CLOSED a/o 2014
XIAO SHEN JI
Kid friendliness: no high chairs
Visit reviewed: 9/26/2009 and 10/29/2009
If you're looking for spicy flavors of Sichuan (or Szechwan, the spelling I grew up with), you can try Xiao Shen Ji, a non-descript, but authentic eatery on the second floor of MinSheng East Road area with a blink-and-you'll-miss-it red sign flagging the entrance. Newly opened in August, the casual space is brightened by the orange felt chairs and clean decor.
Each time I've gone, the room is packed with customers that it can be hard to waive down someone to take your order. The second time we went during lunch, the wait staff seemed to be frantically running around the room and we asked three times if we could get someone to take our order. So we just helped ourselves to the small appetizer dishes on the side near the kitchen to munch on before we could grab their attention. This spicy soybean dish packs a huge punch in a small bite. There is also a cold blanched soybeans wrapped in soybean skin and sesame sauce appetizer that is quite good.
The large menu of affordably priced dishes is two pages of small Chinese type, so you might have to take someone that reads Chinese with you to this meal (if you don't). The menu includes small bowls of wontons and noodles, as well as a range of stir fried dishes, vegetables and hot pot.
I liked everything that was ordered both times I went and that's a measure of a good restaurant, especially one where you are sharing family style. I should just start a category called "My Grandma's Finds," as this is another one of her successful picks for our occasional family dinners. What's best about the places she picks are that they are usually delicious meals for can't-beat them prices.
Be sure to get the tightly wrapped wontons (NT$65) which you can get with or without the vinegar accented, blood red chili sauce. Here it's called tsao shou on menu.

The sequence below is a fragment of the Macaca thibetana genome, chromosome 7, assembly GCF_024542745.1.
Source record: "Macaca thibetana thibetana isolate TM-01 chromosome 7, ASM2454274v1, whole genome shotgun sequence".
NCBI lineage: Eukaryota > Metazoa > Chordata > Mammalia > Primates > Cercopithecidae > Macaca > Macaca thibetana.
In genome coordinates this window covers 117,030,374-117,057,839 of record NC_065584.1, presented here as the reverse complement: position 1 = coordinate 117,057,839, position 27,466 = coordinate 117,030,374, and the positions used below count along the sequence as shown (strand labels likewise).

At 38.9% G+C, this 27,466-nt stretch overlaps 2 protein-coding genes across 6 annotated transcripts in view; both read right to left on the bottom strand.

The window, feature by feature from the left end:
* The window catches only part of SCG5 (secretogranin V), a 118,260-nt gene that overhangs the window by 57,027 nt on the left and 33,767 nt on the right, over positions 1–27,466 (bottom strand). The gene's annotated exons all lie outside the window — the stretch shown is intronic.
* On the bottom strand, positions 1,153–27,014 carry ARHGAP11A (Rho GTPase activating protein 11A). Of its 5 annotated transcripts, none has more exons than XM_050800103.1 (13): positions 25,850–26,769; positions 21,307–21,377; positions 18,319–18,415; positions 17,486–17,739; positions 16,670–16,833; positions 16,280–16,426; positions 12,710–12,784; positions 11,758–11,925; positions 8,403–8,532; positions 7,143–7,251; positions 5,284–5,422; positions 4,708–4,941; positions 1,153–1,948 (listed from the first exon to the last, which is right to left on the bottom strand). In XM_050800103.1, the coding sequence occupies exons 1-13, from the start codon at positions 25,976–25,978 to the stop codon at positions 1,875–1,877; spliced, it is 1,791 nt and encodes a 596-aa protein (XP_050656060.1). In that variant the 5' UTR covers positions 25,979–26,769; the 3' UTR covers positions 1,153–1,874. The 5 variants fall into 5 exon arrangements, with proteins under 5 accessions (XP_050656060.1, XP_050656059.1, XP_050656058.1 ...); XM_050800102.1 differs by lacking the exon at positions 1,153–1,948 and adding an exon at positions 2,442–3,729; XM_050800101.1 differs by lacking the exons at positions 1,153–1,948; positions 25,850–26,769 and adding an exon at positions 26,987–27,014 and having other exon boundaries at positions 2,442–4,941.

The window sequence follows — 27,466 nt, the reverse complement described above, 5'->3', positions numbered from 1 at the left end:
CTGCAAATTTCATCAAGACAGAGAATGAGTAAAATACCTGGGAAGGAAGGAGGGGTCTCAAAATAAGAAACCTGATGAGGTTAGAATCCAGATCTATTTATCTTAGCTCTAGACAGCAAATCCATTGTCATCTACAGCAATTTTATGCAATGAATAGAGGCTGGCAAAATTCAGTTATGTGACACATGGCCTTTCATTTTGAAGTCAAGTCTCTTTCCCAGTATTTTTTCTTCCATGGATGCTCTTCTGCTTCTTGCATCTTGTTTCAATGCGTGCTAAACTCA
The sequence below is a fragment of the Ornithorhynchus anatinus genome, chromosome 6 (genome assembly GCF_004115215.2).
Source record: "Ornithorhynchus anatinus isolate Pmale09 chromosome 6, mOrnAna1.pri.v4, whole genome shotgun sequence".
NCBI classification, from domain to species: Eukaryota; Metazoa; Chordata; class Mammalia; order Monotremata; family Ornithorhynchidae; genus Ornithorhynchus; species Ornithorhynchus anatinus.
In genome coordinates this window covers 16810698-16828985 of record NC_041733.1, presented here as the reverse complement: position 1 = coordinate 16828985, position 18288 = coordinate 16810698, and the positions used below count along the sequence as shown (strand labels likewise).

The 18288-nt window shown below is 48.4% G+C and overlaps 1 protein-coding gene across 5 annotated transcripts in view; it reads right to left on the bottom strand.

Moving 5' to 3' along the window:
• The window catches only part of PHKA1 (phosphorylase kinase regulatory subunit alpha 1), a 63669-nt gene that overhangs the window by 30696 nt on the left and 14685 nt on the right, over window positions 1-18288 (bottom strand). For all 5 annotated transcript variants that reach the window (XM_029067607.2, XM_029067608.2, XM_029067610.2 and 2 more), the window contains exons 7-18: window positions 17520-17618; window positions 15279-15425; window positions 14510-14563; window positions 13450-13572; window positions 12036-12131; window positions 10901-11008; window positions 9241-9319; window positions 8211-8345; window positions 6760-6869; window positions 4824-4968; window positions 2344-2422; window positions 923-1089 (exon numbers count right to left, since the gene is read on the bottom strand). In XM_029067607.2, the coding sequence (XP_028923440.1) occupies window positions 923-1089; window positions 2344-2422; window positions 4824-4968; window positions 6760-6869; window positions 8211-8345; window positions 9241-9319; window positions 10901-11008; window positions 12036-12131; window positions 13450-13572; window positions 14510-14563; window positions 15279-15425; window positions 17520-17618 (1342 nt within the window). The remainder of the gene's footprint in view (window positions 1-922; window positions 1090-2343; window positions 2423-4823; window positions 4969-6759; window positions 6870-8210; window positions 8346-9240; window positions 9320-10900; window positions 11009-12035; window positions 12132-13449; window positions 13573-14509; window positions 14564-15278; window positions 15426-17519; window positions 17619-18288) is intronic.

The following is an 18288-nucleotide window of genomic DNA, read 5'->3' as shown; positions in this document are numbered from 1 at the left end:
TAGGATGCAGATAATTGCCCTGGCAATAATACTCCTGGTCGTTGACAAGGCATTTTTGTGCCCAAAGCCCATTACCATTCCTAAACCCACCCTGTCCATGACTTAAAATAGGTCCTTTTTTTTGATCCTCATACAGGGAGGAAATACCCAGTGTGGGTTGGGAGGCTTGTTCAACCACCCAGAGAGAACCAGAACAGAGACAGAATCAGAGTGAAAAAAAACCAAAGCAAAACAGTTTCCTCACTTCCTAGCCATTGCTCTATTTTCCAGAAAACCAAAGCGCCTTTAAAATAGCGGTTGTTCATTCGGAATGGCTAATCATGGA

I also strongly recommend getting the spicy stir fried eggplant which looks scary soaking up all the red chili sauce, but is balanced out by the slight sourness of the vinegar. The first bite slightly burns my mouth, but I built tolerance to the heat and it ended up being addicting in the end.
My favorite was the first dish to arrive to the table- the fen zhen fei chang steamed intestines and yams buried underneath a soft, couscous-like rice. Or if you don't like the chewiness of the intestines, you can get it with fork tender pork or fen zhen pai gu.
For those who cannot eat spicy foods, there's quite a bit to choose from as well. They did a wonderfully fluffy scrambled egg with shrimp for which you'll probably want a bowl of white rice to go with it.
Or the sesame shreddred chicken salad, which can be a refreshing alternative to all the chili flavors going on.
One family favorite is the stir fried green beans or gan bian si ji dou. The healthiness of them being vegetables are balanced out by the fact that they are fried in oil to make them tender and wrinkly before being stir fried with garlic and seasonings.
Are you getting full yet? We're not done yet! You can see that it's definitely the type of restaurant that you'd benefit from taking a large group so you can try a little bit of everything. This post is the combinations of two different meals, but there was some overlap.
I was a little scared to try the gong bao ji ding (NT$200) with the huge slices of fat chili peppers mobbing the diced chicken. But it turned out to be one of the best kung pao chicken I've ever had- the chicken was slightly crispy from being stir-fried and had a fragrant spiciness that was not overwhelming.
The first time, we ordered hot and sour soup which had a strong pepper flavor and silky slivers of tofu and pork blood. Flavorwise of the soup and ingredients, I liked the soup from Xiao Nan Men better.
It was a clear broth with meatballs, bamboo and cucumber was at the next lunch. The soup can be a light flavor to balance the spicy dishes, though some of my friends didn't like the starchiness of the meatballs.
All in all, a great place to try something new (or familiar, depending on how much Szechwan cuisine you usually eat). I'm still thinking about slow burn and sour notes of the eggplant and the chewy fattiness of the intestines, which were my favorite dishes.